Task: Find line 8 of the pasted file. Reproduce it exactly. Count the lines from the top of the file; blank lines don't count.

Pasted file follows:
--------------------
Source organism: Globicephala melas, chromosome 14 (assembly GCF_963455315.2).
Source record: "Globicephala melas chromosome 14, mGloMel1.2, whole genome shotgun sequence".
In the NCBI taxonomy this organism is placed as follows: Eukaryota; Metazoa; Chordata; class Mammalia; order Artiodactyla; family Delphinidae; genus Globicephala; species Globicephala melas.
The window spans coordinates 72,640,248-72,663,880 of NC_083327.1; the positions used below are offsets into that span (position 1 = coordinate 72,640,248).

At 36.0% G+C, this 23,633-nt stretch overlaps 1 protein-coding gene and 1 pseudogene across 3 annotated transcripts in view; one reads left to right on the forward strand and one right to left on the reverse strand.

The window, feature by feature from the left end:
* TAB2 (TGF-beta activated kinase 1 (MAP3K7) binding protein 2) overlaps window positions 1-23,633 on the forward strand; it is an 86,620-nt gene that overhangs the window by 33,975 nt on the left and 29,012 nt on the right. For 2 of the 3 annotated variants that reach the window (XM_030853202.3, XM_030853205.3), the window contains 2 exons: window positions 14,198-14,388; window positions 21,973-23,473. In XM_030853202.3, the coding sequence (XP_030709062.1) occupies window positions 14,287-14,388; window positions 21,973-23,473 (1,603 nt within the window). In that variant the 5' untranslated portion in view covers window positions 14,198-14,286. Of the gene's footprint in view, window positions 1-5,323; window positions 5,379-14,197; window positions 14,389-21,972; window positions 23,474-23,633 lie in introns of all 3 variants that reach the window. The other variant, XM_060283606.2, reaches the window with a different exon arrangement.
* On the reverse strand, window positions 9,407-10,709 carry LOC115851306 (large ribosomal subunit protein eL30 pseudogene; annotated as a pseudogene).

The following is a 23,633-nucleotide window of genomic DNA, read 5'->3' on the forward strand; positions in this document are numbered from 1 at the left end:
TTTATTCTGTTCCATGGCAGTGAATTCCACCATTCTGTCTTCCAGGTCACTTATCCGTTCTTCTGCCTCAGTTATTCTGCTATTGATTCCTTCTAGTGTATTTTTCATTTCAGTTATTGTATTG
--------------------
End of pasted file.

* On the reverse strand, window positions 9,407-10,709 carry LOC115851306 (large ribosomal subunit protein eL30 pseudogene; annotated as a pseudogene).